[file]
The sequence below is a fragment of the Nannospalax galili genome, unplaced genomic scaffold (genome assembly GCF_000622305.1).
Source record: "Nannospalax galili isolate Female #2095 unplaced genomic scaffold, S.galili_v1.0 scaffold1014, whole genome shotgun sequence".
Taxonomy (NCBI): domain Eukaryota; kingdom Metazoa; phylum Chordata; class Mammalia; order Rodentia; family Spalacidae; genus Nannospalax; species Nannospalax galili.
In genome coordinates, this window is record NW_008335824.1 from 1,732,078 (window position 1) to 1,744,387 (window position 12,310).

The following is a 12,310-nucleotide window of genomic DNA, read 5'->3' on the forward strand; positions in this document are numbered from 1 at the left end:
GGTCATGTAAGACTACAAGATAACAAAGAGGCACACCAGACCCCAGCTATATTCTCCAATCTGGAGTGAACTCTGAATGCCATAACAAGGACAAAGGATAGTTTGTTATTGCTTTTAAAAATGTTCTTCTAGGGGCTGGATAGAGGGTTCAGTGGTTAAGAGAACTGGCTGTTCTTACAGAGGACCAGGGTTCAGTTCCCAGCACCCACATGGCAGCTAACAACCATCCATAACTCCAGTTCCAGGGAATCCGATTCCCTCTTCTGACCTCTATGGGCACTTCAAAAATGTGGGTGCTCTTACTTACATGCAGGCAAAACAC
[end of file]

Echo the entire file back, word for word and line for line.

The sequence below is a fragment of the Nannospalax galili genome, unplaced genomic scaffold (genome assembly GCF_000622305.1).
Source record: "Nannospalax galili isolate Female #2095 unplaced genomic scaffold, S.galili_v1.0 scaffold1014, whole genome shotgun sequence".
Taxonomy (NCBI): domain Eukaryota; kingdom Metazoa; phylum Chordata; class Mammalia; order Rodentia; family Spalacidae; genus Nannospalax; species Nannospalax galili.
In genome coordinates, this window is record NW_008335824.1 from 1,732,078 (window position 1) to 1,744,387 (window position 12,310).

The following is a 12,310-nucleotide window of genomic DNA, read 5'->3' on the forward strand; positions in this document are numbered from 1 at the left end:
GGTCATGTAAGACTACAAGATAACAAAGAGGCACACCAGACCCCAGCTATATTCTCCAATCTGGAGTGAACTCTGAATGCCATAACAAGGACAAAGGATAGTTTGTTATTGCTTTTAAAAATGTTCTTCTAGGGGCTGGATAGAGGGTTCAGTGGTTAAGAGAACTGGCTGTTCTTACAGAGGACCAGGGTTCAGTTCCCAGCACCCACATGGCAGCTAACAACCATCCATAACTCCAGTTCCAGGGAATCCGATTCCCTCTTCTGACCTCTATGGGCACTTCAAAAATGTGGGTGCTCTTACTTACATGCAGGCAAAACAC